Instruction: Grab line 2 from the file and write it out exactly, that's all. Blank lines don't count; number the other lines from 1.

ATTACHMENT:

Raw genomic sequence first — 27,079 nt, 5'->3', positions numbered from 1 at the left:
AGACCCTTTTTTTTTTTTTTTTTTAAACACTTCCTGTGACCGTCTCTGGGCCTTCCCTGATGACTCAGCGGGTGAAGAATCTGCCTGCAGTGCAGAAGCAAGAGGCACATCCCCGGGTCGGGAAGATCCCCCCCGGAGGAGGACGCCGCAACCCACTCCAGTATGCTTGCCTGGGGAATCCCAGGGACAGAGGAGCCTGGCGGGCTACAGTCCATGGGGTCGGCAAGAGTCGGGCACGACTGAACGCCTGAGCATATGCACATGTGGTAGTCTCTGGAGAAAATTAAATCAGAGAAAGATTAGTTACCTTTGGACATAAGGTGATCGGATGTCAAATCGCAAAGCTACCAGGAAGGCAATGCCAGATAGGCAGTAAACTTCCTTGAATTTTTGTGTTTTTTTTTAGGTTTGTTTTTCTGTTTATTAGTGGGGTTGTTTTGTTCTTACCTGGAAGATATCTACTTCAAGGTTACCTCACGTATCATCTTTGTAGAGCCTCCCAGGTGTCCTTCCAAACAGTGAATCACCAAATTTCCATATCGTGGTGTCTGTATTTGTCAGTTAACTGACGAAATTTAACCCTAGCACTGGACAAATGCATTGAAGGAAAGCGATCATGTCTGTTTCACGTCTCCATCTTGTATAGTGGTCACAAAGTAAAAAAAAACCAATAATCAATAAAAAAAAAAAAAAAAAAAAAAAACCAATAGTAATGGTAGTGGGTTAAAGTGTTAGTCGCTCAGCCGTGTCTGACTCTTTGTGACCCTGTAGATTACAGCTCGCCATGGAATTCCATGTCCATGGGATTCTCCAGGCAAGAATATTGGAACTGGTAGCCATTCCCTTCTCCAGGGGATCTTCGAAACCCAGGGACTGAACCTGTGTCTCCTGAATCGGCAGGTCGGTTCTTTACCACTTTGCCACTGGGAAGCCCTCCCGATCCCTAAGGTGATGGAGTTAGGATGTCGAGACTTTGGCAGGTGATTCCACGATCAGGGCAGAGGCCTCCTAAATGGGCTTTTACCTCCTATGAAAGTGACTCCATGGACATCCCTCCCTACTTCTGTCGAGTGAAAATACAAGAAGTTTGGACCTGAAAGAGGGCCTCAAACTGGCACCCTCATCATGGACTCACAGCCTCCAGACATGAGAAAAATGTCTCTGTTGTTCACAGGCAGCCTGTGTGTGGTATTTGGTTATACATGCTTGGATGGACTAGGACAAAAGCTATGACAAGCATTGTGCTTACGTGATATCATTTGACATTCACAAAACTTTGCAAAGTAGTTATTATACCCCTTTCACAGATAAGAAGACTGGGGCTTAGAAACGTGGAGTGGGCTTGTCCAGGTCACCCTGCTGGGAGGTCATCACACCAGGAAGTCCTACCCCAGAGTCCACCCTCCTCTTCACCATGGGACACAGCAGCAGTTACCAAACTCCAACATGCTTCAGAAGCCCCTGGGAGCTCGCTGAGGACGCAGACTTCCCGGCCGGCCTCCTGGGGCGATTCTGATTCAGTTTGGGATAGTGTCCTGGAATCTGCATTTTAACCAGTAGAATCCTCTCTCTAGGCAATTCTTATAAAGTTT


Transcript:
AGACCCTTTTTTTTTTTTTTTTTTAAACACTTCCTGTGACCGTCTCTGGGCCTTCCCTGATGACTCAGCGGGTGAAGAATCTGCCTGCAGTGCAGAAGCAAGAGGCACATCCCCGGGTCGGGAAGATCCCCCCCGGAGGAGGACGCCGCAACCCACTCCAGTATGCTTGCCTGGGGAATCCCAGGGACAGAGGAGCCTGGCGGGCTACAGTCCATGGGGTCGGCAAGAGTCGGGCACGACTGAACGCCTGAGCATATGCACATGTGGTAGTCTCTGGAGAAAATTAAATCAGAGAAAGATTAGTTACCTTTGGACATAAGGTGATCGGATGTCAAATCGCAAAGCTACCAGGAAGGCAATGCCAGATAGGCAGTAAACTTCCTTGAATTTTTGTGTTTTTTTTTAGGTTTGTTTTTCTGTTTATTAGTGGGGTTGTTTTGTTCTTACCTGGAAGATATCTACTTCAAGGTTACCTCACGTATCATCTTTGTAGAGCCTCCCAGGTGTCCTTCCAAACAGTGAATCACCAAATTTCCATATCGTGGTGTCTGTATTTGTCAGTTAACTGACGAAATTTAACCCTAGCACTGGACAAATGCATTGAAGGAAAGCGATCATGTCTGTTTCACGTCTCCATCTTGTATAGTGGTCACAAAGTAAAAAAAAACCAATAATCAATAAAAAAAAAAAAAAAAAAAAAAAACCAATAGTAATGGTAGTGGGTTAAAGTGTTAGTCGCTCAGCCGTGTCTGACTCTTTGTGACCCTGTAGATTACAGCTCGCCATGGAATTCCATGTCCATGGGATTCTCCAGGCAAGAATATTGGAACTGGTAGCCATTCCCTTCTCCAGGGGATCTTCGAAACCCAGGGACTGAACCTGTGTCTCCTGAATCGGCAGGTCGGTTCTTTACCACTTTGCCACTGGGAAGCCCTCCCGATCCCTAAGGTGATGGAGTTAGGATGTCGAGACTTTGGCAGGTGATTCCACGATCAGGGCAGAGGCCTCCTAAATGGGCTTTTACCTCCTATGAAAGTGACTCCATGGACATCCCTCCCTACTTCTGTCGAGTGAAAATACAAGAAGTTTGGACCTGAAAGAGGGCCTCAAACTGGCACCCTCATCATGGACTCACAGCCTCCAGACATGAGAAAAATGTCTCTGTTGTTCACAGGCAGCCTGTGTGTGGTATTTGGTTATACATGCTTGGATGGACTAGGACAAAAGCTATGACAAGCATTGTGCTTACGTGATATCATTTGACATTCACAAAACTTTGCAAAGTAGTTATTATACCCCTTTCACAGATAAGAAGACTGGGGCTTAGAAACGTGGAGTGGGCTTGTCCAGGTCACCCTGCTGGGAGGTCATCACACCAGGAAGTCCTACCCCAGAGTCCACCCTCCTCTTCACCATGGGACACAGCAGCAGTTACCAAACTCCAACATGCTTCAGAAGCCCCTGGGAGCTCGCTGAGGACGCAGACTTCCCGGCCGGCCTCCTGGGGCGATTCTGATTCAGTTTGGGATAGTGTCCTGGAATCTGCATTTTAACCAGTAGAATCCTCTCTCTAGGCAATTCTTATAAAGTTT